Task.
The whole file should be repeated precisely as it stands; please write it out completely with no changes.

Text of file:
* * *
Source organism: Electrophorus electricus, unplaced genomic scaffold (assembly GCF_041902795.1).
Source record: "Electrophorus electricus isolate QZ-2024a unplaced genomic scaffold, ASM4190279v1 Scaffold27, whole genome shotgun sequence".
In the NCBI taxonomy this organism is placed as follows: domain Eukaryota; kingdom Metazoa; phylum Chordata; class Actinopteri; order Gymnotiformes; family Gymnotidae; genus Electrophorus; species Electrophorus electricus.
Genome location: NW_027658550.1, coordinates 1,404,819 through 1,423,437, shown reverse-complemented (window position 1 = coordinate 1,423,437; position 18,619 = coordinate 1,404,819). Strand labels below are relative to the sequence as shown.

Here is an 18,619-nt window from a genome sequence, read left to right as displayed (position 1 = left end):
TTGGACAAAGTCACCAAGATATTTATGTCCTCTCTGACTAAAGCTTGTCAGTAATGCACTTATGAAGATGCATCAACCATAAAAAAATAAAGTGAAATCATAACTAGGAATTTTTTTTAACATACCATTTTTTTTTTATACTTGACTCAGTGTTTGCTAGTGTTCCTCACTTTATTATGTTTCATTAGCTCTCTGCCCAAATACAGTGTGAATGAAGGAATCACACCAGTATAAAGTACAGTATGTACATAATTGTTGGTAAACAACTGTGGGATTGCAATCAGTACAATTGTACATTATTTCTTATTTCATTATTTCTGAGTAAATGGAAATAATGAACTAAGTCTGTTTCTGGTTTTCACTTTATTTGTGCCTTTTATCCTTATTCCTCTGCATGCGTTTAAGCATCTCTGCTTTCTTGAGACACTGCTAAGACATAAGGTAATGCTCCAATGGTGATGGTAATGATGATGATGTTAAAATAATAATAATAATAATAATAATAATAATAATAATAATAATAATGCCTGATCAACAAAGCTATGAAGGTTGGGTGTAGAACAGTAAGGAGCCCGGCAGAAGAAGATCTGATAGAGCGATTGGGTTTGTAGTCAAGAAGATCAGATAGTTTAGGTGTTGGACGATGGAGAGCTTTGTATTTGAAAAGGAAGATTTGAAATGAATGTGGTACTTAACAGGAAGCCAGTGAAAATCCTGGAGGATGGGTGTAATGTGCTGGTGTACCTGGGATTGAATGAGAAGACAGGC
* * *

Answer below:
Source organism: Electrophorus electricus, unplaced genomic scaffold (assembly GCF_041902795.1).
Source record: "Electrophorus electricus isolate QZ-2024a unplaced genomic scaffold, ASM4190279v1 Scaffold27, whole genome shotgun sequence".
In the NCBI taxonomy this organism is placed as follows: domain Eukaryota; kingdom Metazoa; phylum Chordata; class Actinopteri; order Gymnotiformes; family Gymnotidae; genus Electrophorus; species Electrophorus electricus.
Genome location: NW_027658550.1, coordinates 1,404,819 through 1,423,437, shown reverse-complemented (window position 1 = coordinate 1,423,437; position 18,619 = coordinate 1,404,819). Strand labels below are relative to the sequence as shown.

Here is an 18,619-nt window from a genome sequence, read left to right as displayed (position 1 = left end):
TTGGACAAAGTCACCAAGATATTTATGTCCTCTCTGACTAAAGCTTGTCAGTAATGCACTTATGAAGATGCATCAACCATAAAAAAATAAAGTGAAATCATAACTAGGAATTTTTTTTAACATACCATTTTTTTTTTATACTTGACTCAGTGTTTGCTAGTGTTCCTCACTTTATTATGTTTCATTAGCTCTCTGCCCAAATACAGTGTGAATGAAGGAATCACACCAGTATAAAGTACAGTATGTACATAATTGTTGGTAAACAACTGTGGGATTGCAATCAGTACAATTGTACATTATTTCTTATTTCATTATTTCTGAGTAAATGGAAATAATGAACTAAGTCTGTTTCTGGTTTTCACTTTATTTGTGCCTTTTATCCTTATTCCTCTGCATGCGTTTAAGCATCTCTGCTTTCTTGAGACACTGCTAAGACATAAGGTAATGCTCCAATGGTGATGGTAATGATGATGATGTTAAAATAATAATAATAATAATAATAATAATAATAATAATAATAATAATGCCTGATCAACAAAGCTATGAAGGTTGGGTGTAGAACAGTAAGGAGCCCGGCAGAAGAAGATCTGATAGAGCGATTGGGTTTGTAGTCAAGAAGATCAGATAGTTTAGGTGTTGGACGATGGAGAGCTTTGTATTTGAAAAGGAAGATTTGAAATGAATGTGGTACTTAACAGGAAGCCAGTGAAAATCCTGGAGGATGGGTGTAATGTGCTGGTGTACCTGGGATTGAATGAGAAGACAGGC